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Ski Jumper Physics

  1. Jul 9, 2007 #1
    A ski jumper travels down a slope and launches at a horizontal speed of 25m/s. The landing incline slopes off at 33 degrees.

    How long is the jumper airborne?

    Vx = 25m/s

    horizontal motion d=Vt
    Vertical Motion, d=v1t + 1/2at2, v1 = 0 as initial vertical speed is 0 off the launch

    I am not sure how to approach this problem. Thanks for any help.
  2. jcsd
  3. Jul 9, 2007 #2


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    Ok, so your equations give you the vertical and horizontal distances (dx,dy) as a function of time from the launch point (0,0). So the jumper will land when intersecting the line with a slope corresponding to 33 degrees through (0,0). So what is dy/dx? Can you solve that expression for t?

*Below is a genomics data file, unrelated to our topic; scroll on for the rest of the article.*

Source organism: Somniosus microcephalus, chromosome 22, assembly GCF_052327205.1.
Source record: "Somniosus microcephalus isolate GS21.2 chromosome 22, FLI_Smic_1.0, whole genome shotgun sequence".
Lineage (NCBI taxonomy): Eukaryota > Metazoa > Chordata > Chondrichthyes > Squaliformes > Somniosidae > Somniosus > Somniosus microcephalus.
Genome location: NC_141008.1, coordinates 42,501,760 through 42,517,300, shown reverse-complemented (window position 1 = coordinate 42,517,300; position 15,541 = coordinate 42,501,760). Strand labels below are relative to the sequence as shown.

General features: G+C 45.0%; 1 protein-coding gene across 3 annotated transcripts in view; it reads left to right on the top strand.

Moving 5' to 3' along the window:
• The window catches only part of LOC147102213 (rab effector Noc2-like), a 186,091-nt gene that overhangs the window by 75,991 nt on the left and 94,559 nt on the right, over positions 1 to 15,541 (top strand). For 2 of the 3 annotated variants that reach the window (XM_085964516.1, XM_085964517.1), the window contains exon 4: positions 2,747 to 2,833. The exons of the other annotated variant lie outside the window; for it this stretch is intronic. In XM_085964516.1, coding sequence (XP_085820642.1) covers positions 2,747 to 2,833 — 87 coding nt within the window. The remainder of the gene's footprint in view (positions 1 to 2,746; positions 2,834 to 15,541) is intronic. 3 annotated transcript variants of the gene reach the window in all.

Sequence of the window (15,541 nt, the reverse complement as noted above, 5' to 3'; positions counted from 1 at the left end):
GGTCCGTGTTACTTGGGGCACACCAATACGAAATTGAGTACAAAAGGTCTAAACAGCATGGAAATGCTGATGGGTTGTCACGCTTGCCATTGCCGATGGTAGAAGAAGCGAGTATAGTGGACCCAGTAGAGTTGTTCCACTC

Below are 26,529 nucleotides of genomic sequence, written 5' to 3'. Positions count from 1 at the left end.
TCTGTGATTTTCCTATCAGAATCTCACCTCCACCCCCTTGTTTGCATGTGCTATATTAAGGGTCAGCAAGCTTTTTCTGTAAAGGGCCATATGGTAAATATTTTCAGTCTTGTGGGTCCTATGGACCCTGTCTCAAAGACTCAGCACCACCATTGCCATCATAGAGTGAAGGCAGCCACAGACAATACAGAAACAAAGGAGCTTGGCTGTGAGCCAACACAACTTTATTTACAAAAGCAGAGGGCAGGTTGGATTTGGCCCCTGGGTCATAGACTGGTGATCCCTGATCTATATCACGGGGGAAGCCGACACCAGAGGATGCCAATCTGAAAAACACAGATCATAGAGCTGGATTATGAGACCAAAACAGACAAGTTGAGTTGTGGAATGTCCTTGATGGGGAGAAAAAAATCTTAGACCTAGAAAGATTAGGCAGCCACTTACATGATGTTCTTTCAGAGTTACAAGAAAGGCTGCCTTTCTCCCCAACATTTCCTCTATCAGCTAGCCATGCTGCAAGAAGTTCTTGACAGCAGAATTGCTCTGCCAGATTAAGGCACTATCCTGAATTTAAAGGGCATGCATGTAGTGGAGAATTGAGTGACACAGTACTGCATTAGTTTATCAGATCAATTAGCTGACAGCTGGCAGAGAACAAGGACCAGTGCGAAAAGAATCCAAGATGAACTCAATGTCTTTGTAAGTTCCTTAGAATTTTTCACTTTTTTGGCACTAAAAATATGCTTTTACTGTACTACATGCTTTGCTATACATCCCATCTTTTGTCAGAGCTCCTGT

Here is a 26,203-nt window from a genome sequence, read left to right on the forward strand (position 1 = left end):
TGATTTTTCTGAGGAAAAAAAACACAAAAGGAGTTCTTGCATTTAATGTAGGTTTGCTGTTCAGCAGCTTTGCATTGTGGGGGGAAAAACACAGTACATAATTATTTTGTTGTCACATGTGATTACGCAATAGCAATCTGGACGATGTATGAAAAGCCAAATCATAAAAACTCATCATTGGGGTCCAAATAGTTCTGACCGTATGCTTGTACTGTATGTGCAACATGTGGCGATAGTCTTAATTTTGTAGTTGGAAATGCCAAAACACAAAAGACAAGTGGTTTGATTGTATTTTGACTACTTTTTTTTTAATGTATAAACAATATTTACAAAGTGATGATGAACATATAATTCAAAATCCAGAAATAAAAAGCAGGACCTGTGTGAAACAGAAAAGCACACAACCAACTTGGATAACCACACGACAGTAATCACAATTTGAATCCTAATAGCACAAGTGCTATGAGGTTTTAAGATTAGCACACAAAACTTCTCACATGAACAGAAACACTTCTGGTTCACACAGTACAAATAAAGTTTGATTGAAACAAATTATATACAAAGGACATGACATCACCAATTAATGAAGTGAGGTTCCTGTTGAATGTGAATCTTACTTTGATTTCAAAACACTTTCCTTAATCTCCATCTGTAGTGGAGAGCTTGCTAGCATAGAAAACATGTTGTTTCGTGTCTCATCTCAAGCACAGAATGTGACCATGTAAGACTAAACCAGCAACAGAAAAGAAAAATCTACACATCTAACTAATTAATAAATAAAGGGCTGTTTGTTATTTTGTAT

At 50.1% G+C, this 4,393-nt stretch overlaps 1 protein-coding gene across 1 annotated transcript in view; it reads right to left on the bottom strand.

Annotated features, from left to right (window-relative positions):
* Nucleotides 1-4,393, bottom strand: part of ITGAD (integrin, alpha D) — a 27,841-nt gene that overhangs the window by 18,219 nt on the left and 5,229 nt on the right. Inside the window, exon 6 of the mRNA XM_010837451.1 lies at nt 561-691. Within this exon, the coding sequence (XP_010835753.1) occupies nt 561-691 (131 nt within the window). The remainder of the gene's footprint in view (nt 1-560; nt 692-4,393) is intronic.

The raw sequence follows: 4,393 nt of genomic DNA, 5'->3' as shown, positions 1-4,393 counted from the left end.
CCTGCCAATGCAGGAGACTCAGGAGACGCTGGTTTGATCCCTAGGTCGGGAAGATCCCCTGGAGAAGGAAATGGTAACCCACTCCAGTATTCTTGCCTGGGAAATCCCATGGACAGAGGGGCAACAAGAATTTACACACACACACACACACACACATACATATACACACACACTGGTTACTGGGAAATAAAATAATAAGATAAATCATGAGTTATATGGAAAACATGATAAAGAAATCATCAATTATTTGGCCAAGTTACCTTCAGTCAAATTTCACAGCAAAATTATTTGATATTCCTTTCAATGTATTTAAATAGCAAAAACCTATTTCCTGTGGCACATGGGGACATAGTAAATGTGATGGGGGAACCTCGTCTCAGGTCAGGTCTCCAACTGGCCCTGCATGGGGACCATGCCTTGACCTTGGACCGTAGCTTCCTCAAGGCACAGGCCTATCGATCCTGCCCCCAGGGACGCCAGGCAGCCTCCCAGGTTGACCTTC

4. Jul 9, 2007 #3
    Ok excellent. That was my starting point as well. My major confusion was it the Vy/Vx that is equivalent to the slope, or is it the Dy/Dx that is equivalent to the slope. After this I am just setting Tan33=Dy/Dx or Vy/Vx and solve for t afterwards.

    Can I ask why is it Dy/Dx and not Vy/Vx that is equal to slope?

    Thanks for the help!
  5. Jul 9, 2007 #4


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    The jumper hits the slope when his position intersects the line. So it's the ratio of distances. If Vy/Vx equals the slope, that just means the jumper is moving parallel to the landing incline, which he probably won't be when he actually hits it.
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